So can nutrition and these diet-based detox approaches really detoxify the body? The straight up answer based on the strength of the scientific research is NO but maybe if more controlled research is available.

The truth is the body has evolved over time in a sophisticated manner to eliminate those toxins, however, there are some substances including some metals and POPs which tend to accumulate in adipose tissue and may take years to break down. For example mercury can stay in your blood for almost 2 months, and lead for up to 20-30 years

There is some data to show that some nutritional components have detoxifying

properties. Some of these food components include:

  • Coriander

  • Malic Acid (in citrus fruits)

  • Succinic Acid (found in apples and berries)

  • Citrus pectin (peel and pulp of citrus fruits)

  • Chlorella (type of green algae)

  • Selenium

Coriander was shown to reduce cadmium accumulation in the liver of rainbow trout by 20-30% (2) Last time I checked I didn’t have gills to breath under water though.  In mice, injections of malic acid, succinic acid, and citric acid significantly decreased excretion of aluminum (3). Again it is hard to extrapolate this data to humans, as the aluminum intake of humans is a lot lower. Lastly Chlorella, a green algae was shown to reduce concentrations of mercury and lead in mice (4)

As for detox diet specific research studies only two very poorly controlled studies have shown positive effects of these detox approaches in the health of humans. (5,6) An important consideration however, is that the energy restrictions produced as a result of these diets suggest that maybe the rapid fat loss may mobilize some of those toxins into the circulations facilitating excretion.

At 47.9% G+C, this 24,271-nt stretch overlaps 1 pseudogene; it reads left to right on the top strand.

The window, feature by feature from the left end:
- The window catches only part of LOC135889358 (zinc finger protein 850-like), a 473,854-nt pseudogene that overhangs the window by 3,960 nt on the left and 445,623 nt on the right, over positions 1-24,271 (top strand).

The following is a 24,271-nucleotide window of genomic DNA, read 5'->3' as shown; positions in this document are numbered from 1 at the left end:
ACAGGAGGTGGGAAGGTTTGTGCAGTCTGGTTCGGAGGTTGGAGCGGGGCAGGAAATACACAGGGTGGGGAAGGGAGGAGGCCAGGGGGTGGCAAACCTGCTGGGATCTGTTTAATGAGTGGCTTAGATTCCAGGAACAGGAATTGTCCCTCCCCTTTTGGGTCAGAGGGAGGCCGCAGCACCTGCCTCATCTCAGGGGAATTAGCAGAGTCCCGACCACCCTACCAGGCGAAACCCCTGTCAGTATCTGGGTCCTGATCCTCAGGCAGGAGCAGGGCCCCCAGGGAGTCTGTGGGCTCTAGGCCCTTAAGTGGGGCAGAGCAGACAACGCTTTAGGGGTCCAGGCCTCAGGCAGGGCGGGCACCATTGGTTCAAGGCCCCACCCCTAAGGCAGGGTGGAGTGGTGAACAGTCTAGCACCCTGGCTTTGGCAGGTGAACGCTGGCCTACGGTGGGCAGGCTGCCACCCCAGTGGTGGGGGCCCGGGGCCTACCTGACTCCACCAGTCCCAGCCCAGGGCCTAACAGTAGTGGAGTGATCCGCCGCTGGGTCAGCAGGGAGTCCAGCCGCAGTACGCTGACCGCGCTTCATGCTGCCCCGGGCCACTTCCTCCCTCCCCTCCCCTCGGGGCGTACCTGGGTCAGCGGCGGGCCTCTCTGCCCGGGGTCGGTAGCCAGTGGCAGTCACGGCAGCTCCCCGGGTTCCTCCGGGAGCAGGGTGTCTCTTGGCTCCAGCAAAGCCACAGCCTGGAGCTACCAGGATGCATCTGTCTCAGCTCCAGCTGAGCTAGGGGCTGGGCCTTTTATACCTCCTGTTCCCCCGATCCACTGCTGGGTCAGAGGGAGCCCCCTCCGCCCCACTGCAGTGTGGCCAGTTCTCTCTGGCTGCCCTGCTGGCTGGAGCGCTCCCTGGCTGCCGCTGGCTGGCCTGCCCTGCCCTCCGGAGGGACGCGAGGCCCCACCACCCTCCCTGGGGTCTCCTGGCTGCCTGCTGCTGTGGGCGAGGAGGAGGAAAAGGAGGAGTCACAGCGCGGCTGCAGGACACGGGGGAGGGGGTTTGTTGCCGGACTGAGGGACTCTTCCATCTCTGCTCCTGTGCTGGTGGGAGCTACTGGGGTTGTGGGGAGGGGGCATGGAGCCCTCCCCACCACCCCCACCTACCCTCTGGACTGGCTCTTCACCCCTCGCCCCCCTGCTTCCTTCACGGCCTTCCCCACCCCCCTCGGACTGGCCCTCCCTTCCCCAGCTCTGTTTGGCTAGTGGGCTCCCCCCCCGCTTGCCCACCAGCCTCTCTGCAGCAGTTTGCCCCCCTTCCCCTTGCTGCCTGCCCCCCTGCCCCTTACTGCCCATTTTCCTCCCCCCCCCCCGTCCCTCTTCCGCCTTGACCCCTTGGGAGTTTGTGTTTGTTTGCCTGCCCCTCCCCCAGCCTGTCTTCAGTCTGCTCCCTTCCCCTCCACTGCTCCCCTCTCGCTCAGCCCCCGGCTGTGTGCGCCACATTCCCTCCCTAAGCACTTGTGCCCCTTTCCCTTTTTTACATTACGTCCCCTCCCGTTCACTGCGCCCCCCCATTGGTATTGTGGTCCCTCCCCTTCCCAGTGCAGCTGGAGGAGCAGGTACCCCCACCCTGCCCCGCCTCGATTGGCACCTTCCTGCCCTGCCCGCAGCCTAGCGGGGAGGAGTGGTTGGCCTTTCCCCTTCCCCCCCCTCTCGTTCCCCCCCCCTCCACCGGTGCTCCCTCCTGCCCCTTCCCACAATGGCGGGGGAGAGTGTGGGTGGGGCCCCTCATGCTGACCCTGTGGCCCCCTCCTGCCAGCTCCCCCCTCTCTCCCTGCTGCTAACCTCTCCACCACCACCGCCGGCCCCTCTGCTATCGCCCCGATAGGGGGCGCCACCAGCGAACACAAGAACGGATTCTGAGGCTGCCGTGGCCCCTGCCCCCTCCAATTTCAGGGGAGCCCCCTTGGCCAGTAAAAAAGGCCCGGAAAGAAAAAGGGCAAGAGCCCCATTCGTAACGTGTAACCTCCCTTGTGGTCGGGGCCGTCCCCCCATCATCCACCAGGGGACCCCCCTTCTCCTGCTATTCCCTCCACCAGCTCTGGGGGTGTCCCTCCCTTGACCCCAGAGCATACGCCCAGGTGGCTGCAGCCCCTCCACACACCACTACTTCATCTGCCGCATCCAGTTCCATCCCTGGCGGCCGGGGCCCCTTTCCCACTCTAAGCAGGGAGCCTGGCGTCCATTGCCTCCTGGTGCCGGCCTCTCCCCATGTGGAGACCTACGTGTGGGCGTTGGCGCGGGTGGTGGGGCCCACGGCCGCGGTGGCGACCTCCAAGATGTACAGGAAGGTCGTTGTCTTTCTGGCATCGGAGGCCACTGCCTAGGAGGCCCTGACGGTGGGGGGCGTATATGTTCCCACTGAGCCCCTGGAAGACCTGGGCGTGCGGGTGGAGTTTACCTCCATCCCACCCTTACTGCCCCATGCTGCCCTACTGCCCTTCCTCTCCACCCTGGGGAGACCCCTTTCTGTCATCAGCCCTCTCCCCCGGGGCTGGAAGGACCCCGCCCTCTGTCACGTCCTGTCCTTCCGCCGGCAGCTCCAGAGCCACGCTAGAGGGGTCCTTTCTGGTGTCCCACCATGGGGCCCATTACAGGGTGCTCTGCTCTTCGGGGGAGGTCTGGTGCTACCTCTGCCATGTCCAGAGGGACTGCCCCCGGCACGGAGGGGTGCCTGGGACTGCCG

SO what to make of all these scientific gibberish??

Detox diets are stressful. You feel hungry, low-energy, cranky, and it is possible that the increased stress associated with the adherence of these diets may elevate cortisol (fat increasing hormone), and stimulate appetite, clearly making it difficult to lose weight. Not only this, you it is also important to think about the rebound effect these diets may cause when completed. Probably binge eating episodes which will lead to that weight gain.

When you restrict your diet to such low-energy low-nutrient approaches you are setting the scene to possible protein and vitamin deficiencies, electrolyte imbalances, and even death. So it is important to weight the pros and cons of such extreme approaches and really determine whether they are worth to try or not.

To be honest, I believe these diets are so appealing because of the psychological effect and seductive power of them. It is pretty attracting to follow a dietary strategy that promotes the ultimate body purification and redemption.

As the new year starts, my recommendation is to skip these detox diets, and focus on a diet that includes tons of fruits, vegetables, and whole foods, and you will be providing all the tools for your body to use to “detoxify” unwanted substances naturally, and not having to sacrifice food groups, or follow extreme liquid-only approaches.

Have you followed any DETOX diets? Comment below or connect with me to discuss.